I find it almost ironic that I am writing this defense of basic science research. Just recently, I was in NYC and went to brunch at the riverpark restaurant. On the block leading to it is a big vegetable gardens where they grow many of their own ingredients, much of it surrounded by a big wooden fence. And, since it is right there at Bellevue Hospital and NYU Medical Center and Rockefeller University, that fence is decorated with pictures and biographies of Nobel Prize winners in Medicine who had ties to NYC. My reaction was that all of these people (even if they had MD degrees) were doing laboratory, basic science research, not clinical research, even though the prize is for “Medicine”. Of course, having won Nobel Prizes, their research led to important practical breakthroughs, but for every Nobel Prize winner who discovers something that will make a major difference in health, there are thousands and thousands of others, working in laboratories everywhere, and this work is necessary.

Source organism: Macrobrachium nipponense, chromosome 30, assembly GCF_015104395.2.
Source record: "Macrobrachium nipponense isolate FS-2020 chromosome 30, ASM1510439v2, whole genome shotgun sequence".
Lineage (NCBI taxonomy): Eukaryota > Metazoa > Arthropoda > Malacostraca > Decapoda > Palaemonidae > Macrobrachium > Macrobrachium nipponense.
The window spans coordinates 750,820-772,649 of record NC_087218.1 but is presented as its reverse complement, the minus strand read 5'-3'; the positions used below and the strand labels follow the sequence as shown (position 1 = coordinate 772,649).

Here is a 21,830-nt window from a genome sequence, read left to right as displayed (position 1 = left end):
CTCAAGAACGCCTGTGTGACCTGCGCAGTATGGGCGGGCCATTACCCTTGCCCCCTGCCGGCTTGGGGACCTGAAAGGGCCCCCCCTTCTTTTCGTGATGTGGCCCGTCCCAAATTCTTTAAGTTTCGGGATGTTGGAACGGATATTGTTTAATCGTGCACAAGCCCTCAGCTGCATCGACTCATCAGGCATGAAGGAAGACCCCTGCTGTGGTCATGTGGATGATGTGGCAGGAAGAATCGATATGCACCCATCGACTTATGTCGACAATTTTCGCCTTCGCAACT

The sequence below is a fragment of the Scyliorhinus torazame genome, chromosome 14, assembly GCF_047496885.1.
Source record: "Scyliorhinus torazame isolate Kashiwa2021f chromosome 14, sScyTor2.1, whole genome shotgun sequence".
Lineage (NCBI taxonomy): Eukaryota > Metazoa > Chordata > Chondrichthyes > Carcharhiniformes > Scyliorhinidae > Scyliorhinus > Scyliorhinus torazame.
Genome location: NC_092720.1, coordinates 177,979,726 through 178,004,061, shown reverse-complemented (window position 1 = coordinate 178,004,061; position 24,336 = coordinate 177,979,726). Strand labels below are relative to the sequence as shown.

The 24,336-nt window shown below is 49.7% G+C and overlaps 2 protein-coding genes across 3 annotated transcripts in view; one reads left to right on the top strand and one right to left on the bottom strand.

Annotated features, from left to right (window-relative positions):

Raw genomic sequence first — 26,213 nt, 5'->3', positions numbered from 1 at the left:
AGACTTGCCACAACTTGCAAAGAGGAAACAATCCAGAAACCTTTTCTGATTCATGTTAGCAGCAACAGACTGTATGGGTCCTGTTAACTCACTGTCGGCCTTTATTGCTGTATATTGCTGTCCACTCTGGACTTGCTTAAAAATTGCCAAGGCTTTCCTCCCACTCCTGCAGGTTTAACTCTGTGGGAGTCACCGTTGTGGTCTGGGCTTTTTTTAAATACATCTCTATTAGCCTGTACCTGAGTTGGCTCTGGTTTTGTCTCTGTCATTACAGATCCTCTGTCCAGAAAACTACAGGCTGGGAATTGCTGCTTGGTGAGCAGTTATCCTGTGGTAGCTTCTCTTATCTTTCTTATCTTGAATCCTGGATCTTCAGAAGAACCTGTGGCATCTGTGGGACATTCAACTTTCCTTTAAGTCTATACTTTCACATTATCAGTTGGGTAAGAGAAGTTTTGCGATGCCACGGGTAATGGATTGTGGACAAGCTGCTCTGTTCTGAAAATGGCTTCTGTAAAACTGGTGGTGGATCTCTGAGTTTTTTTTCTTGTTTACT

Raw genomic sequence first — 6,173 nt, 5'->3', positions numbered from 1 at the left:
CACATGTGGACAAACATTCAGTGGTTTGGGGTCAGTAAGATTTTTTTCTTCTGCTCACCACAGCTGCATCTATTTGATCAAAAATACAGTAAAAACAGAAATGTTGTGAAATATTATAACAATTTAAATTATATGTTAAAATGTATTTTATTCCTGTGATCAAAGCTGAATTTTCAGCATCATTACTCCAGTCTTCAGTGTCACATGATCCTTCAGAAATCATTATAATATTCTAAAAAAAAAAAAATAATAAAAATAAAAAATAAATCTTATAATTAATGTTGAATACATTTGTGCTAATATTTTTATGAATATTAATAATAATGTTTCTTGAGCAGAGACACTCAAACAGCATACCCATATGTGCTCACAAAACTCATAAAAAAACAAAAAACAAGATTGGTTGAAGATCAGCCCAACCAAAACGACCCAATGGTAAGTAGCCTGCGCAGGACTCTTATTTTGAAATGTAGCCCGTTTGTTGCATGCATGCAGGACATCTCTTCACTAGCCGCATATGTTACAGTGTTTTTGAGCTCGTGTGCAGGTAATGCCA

Personally, I don’t think it is necessarily necessary that it be done in medical schools, whether NYU or the University of Kansas, rather than in research institutes like Rockefeller or Kansas City’s Stowers Institute (or Karolinska in Sweden or the Pasteur Institute in France). I find, as a family doctor, that the fact that much basic research in human biology is done at medical schools leads to what I think are negative “side effects”. I believe that there is an over-emphasis on teaching medical students biological sciences in great detail (often at the level of minutia) and an under-emphasis on the social sciences. I think that these areas are just as important – maybe more important for the practicing physician -- but are usually not considered as “core” to medical student teaching.
In part this is because those working in the social sciences are most often “there”, at the main campus, not “here”, at the medical school. I am proud that the research conducted by faculty in my department is mostly community-based, looking at determinants of health and health disparities. But, whether biomedical research should be as important a part of medical schools as it usually is, or not, it is absolutely clear that it needs to occur, and that scientists need to solve mysteries.